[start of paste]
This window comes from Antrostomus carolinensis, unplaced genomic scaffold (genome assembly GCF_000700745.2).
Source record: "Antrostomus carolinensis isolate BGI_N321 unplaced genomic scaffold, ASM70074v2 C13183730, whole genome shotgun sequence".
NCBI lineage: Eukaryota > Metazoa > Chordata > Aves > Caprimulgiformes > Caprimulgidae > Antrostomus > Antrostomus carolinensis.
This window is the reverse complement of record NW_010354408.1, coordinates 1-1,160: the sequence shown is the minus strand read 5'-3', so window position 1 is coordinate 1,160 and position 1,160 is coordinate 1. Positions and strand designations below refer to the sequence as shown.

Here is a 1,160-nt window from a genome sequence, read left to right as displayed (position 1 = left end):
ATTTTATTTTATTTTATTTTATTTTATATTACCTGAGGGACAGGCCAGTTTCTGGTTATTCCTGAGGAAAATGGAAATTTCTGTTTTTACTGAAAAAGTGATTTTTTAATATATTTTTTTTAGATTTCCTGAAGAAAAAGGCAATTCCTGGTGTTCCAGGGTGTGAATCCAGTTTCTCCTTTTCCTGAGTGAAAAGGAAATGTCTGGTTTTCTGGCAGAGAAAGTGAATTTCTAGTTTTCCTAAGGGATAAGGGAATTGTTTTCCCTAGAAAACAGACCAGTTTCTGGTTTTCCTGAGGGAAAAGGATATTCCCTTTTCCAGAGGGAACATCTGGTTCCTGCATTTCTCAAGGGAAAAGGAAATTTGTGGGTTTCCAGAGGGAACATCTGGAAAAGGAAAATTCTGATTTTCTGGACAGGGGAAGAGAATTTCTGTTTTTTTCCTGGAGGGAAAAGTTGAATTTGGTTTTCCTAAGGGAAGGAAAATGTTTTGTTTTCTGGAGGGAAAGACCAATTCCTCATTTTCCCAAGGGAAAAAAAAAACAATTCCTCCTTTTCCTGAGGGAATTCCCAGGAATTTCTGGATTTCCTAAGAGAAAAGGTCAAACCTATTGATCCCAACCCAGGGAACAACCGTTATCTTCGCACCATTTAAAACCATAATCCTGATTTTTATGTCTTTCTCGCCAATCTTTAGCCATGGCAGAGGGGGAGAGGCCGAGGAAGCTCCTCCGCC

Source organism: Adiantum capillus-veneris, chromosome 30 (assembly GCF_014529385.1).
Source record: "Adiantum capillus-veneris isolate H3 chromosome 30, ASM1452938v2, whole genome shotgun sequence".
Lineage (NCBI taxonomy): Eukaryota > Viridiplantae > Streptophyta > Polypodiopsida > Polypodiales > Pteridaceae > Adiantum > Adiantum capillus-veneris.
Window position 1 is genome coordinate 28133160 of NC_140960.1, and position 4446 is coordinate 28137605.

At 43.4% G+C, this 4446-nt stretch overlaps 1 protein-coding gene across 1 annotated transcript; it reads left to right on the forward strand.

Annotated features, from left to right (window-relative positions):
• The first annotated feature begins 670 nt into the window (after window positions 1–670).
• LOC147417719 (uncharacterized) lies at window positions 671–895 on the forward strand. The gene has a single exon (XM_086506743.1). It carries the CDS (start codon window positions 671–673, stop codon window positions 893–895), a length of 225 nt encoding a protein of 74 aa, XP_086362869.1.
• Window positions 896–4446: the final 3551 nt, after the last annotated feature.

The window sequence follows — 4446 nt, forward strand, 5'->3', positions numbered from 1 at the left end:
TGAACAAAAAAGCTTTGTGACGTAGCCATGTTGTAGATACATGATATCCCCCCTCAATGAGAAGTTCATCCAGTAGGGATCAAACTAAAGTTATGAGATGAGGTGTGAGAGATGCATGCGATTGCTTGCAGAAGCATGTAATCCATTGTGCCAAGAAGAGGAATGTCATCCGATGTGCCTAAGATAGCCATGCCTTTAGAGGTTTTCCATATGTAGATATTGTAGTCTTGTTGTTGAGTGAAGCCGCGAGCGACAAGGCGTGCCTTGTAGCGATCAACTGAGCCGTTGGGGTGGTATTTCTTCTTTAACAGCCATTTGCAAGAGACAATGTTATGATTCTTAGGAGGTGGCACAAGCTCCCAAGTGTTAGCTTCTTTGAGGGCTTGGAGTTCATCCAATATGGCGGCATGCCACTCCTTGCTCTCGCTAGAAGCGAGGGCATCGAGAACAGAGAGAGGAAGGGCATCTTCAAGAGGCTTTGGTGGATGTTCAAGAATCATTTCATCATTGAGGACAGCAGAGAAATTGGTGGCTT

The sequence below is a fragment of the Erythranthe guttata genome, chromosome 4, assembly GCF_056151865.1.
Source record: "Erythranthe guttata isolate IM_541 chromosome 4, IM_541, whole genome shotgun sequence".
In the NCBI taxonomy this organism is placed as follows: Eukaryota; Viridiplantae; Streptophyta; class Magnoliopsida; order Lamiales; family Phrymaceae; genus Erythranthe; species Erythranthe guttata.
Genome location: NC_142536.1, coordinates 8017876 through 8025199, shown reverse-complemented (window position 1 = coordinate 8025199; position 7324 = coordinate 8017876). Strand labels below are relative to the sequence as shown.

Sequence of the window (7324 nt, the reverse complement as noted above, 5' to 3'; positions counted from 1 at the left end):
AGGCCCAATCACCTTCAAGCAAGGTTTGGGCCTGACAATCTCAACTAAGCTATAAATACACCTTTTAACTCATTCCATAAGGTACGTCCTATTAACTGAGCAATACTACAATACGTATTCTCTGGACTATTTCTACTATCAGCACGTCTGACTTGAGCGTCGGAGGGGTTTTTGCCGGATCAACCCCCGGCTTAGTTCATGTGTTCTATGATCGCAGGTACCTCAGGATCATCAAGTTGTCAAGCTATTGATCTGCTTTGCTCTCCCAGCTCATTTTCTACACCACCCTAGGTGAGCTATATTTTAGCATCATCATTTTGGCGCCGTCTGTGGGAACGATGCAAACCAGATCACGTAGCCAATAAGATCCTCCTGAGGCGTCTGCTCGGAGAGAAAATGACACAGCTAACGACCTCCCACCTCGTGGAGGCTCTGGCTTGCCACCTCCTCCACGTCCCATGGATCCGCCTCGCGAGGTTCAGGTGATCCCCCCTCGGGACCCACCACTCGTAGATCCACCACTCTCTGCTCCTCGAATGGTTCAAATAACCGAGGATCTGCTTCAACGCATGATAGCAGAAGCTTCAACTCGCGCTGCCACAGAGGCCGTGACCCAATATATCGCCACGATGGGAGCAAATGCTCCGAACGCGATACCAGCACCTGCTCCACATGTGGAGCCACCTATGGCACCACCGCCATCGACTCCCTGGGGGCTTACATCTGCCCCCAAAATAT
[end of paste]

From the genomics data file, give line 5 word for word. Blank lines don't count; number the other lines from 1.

Here is a 1,160-nt window from a genome sequence, read left to right as displayed (position 1 = left end):